2/27/15

Fat Preachers

I sit in the pews and listen. I’m not one of those people who scratch and search for an excuse to miss church every weekend. Sunday morning hits and I’m up, drinking coffee and praying. It’s my normal morning ritual, but something about a Sunday sunrise makes the conversation deeper. I don’t have many fancy clothes. Shoot, I only have one pair of jeans, but every Sunday I do my best to wear my best. My wife and I walk up the temple steps, give a shake and a smile to the greeters, and then we sit down. At this point I’ve had no qualms about anything. But then it happens. Up on the stage walks the preacher-pastor-associate-whatever you call him. He’s a man whose shirt fits almost as tight as his pants. Discomfort sweeps over me. He tugs on his pants like an old-western cowboy making sure that the bottom of his belly doesn’t protrude – as if he’s really hiding anything. On the podium rests his bible, and he decides to place the Burdon of his body against it too. And then he talks.


“We must abstain from temptation and SIN! God will not tolerate drunkenness, adultery, or homosexuality!”

Now I can barely look at him. It’s too awkward. I can literally hear how unhealthy he is as he preaches only to stop to gasp for air between reprimands. Thirty long minutes go by until he finally finishes. Whew, I think. It’s over. Then I hear him say,

“Now please join us in our potluck lunch.”


I feel like this is a hot topic issue in the church. And by hot topic I mean NOBODY is talking about it. In the south it is not uncommon to go to a church where most of the pastoral staff is heavily overweight. Not just “regular” big, but “how did you get that big “ big.  But this shouldn’t bother me, right? Or is it that this should bother you too?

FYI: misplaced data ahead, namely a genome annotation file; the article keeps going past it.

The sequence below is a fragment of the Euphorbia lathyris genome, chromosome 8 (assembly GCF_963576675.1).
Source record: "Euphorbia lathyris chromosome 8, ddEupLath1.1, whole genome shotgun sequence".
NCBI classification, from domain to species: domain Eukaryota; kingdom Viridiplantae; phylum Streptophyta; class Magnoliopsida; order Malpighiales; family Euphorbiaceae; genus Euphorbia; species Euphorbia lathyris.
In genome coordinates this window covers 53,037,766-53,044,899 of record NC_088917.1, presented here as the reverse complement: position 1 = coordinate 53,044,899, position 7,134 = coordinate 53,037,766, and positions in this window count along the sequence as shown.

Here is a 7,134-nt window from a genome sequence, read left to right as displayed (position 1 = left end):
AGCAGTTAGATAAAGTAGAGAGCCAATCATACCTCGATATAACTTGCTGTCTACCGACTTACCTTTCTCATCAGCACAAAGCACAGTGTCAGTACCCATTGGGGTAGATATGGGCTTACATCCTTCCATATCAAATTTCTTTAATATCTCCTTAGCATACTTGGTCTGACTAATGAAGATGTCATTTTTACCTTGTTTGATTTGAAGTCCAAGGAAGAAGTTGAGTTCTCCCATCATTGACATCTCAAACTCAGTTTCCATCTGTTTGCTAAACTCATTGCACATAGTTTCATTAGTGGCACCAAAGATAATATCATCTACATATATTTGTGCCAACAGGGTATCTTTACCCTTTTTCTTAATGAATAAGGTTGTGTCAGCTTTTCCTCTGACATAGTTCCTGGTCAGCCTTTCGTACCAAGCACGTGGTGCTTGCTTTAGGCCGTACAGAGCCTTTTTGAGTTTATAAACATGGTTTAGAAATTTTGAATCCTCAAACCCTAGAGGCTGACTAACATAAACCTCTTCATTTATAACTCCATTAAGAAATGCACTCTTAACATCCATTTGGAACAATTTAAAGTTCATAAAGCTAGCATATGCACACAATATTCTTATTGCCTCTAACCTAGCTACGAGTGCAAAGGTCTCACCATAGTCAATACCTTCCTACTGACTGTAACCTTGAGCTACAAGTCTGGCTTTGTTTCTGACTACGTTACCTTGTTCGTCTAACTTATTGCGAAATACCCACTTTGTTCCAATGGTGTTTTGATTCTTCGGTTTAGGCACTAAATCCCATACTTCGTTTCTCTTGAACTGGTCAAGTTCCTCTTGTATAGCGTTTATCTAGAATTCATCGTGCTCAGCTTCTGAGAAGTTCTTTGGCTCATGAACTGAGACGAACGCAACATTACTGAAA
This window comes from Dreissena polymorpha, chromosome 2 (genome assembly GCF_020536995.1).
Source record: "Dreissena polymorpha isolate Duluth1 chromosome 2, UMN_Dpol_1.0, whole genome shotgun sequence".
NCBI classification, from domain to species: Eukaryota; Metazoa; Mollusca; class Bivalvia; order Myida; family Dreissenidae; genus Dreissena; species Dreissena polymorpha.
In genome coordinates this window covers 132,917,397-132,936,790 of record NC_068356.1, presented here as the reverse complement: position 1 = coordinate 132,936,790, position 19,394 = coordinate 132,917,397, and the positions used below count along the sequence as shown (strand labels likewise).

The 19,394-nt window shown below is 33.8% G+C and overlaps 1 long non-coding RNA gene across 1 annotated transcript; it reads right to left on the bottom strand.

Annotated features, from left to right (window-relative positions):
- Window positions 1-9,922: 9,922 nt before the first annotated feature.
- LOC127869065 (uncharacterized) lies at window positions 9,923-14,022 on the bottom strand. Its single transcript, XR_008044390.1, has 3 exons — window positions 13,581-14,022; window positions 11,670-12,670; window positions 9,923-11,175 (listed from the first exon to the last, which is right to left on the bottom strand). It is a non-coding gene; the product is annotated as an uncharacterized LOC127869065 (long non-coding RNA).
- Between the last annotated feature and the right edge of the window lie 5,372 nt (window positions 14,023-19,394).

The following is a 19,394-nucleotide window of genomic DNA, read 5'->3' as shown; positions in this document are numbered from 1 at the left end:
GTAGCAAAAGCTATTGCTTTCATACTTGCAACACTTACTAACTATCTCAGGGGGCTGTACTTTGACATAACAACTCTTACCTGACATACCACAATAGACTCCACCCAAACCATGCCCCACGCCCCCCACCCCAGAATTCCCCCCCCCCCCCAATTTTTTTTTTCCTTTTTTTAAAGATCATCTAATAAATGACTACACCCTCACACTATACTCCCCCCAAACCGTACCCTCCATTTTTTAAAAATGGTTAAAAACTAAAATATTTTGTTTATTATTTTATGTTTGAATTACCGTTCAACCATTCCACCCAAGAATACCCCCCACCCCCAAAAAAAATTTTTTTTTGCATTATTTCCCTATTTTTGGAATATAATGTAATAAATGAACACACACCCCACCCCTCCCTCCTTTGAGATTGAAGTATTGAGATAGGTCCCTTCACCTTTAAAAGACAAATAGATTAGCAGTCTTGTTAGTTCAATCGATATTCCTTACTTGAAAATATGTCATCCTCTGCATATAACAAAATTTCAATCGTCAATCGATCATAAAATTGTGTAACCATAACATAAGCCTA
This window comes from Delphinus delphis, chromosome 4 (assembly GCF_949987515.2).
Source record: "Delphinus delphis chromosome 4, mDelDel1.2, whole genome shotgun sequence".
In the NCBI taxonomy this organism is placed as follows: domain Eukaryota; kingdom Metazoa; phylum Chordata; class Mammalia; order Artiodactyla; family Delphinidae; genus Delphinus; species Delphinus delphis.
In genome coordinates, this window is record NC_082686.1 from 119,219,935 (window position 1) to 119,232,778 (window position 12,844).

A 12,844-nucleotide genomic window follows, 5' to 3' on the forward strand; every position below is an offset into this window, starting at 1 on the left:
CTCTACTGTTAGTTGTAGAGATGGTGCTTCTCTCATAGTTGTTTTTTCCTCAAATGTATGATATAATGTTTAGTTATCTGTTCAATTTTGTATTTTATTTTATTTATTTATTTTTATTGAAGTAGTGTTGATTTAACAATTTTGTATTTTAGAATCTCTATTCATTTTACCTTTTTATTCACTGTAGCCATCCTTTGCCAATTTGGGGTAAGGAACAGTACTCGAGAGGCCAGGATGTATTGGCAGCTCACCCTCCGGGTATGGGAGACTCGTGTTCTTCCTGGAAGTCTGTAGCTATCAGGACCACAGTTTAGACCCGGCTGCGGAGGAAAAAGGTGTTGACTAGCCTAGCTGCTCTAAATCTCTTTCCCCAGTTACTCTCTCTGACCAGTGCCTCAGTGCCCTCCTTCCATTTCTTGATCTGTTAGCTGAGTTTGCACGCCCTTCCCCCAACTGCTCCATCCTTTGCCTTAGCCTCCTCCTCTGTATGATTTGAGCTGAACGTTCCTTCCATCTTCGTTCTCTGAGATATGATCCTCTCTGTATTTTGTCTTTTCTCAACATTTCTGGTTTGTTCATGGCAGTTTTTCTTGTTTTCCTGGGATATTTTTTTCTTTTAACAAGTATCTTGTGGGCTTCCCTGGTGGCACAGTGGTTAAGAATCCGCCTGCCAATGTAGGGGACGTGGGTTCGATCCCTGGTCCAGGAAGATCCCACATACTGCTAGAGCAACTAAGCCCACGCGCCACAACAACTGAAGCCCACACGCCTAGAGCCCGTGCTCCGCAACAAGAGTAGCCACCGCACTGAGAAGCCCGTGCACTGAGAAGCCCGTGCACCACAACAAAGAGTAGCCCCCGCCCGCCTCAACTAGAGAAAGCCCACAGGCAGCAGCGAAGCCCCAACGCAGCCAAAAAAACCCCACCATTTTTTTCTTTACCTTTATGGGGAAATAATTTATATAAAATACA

Like the story above, preachers will talk about refraining from a lot of things, but that list never contains gluttony. Being fat is not seen as a sin, it’s almost as if it’s a requirement. In my experience I’ve seen a lot of perplexing situations with pastoral staff. Everything from people eating fast food with no remorse as it expands their waistline, to others having such horrible health practices that they get terminally ill. I can’t fathom how someone who preaches abstinence from worldly things, could blindly live in the world of gluttony. I’m flabbergasted. It’s complete irony to me, and I can’t be alone.

We won’t have preachers who cheat on their spouses. There are no alcoholic ministers. And yet, I see many obese pastors. Many of whom are not apologetic of what they’re doing to their temple.

1 Corinthian 6:19 “Do you not know that your bodies are temples of the Holy Spirit who is in you, whom you’ve received from God. You are not your own.”

When I speak to athletes I always tell them that their bodies are for God. When they play they’re playing for an audience of ONE. It keeps them from worshiping their talents. Then I go to church and I see our leaders treat their bodies like garbage dumps. They spend each meal making their bodies about themselves.

Philippians 3:19 “Their destiny is destruction, their god is their stomach, and their glory is in their shame. Their mind is set on earthly things.”

Sure, it’s hard to lose weight, but it’s not impossible. Living in a world where donuts are used to bribe kids on Sundays, fast food is the only food for meetings, and 44 oz. sodas are kept on stock is going to result in obesity. Pandemic obesity. So why do we sweep it under the rug in church? Because it’s a universal struggle that people deal with. Not everyone struggles with addiction, divorce, homosexuality, or many of the other sins preachers speak against, but everyone struggles with some form of overeating. And because it is so common, we sweep it under the rug.